“Rapid Environmental Assessment allows relevant geospatial and environmental information relating to a particular area of military operations to be collected, processed and disseminated to military planners, decision makers and operational forces in a coordinated, systematic and timely manner. This geospatial and environmental information includes hydrographic, topographic, meteorological, oceanographic, and atmospheric data that may be sourced
from both archived data and data collected in real-time.”

The Project has been de-scoped from earlier versions of the DCP to concentrate on the maritime domain. Having said that whatever system is procured will almost certainly provide data that is broader than what is occurring in any one particular field and the outputs will be of broader benefit to joint operations.

Industry remains in a state of some uncertainty about what a solution will look like because to date not a lot of documentation has been released. The environmental data will need to be collected in some manner, hence the suggestion of a small boat and because it will need to be done at speed it could be either a manned or unmanned solution. To enable rapid deployment it would have to be supported by relatively simple laptop-based information technology and communications systems.

The concept is that whatever is acquired will be complementary to the capability provided by Navy’s two large hydrographic ships and associated motor survey launches. The idea is that through JP 1770 it will be possible to provide an on-the-spot more agile capability to a task group to check if there have been any recent changes to the operating environment. A recent example of the sort of mission being envisaged took place in the aftermath of the Japanese earthquake and tsunami, when apparently the ADF sent equipment to the port city of Sendai to quickly examine the sea floor and assess whether large relief ships could safely enter.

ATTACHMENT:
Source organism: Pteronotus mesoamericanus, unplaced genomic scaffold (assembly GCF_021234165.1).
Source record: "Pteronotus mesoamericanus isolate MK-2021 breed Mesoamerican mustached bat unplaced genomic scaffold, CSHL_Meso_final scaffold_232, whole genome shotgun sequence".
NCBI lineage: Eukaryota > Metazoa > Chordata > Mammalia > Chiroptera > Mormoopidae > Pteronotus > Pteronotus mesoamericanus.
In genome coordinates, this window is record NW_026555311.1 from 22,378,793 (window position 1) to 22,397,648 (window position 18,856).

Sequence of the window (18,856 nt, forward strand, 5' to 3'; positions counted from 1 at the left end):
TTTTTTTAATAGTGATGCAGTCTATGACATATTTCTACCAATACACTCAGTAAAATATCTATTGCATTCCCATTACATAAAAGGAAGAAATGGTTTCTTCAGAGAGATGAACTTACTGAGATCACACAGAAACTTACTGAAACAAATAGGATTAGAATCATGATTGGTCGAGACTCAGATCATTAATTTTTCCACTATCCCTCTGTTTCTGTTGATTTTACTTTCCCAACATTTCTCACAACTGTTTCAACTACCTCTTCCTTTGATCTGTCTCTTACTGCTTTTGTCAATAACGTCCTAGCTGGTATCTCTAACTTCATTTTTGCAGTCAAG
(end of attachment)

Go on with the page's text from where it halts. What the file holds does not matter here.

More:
In other words JP 1770 seems to have the intention of providing more basic data than that able to be provided by the hydrographic service, with a necessarily narrow focus. Linked to the Sendai example, a task force commander might only want to know of a particular area whether there is enough draught to allow all of his ships to safely enter.

SEA 1778

A related project is SEA 1778 – organic, deployable mine countermeasures – which has been around for years. It is one of many projects that has been serially delayed and no-one in industry has any confidence that the DCP target of First Pass Approval will be achieved this calendar year, let alone in the current financial year. It is rumoured that the First Pass Approval paperwork has been sitting in Minister Smith’s in-tray since November. As a consequence an industry brief scheduled for February after the Pacific 2012 naval conference was cancelled.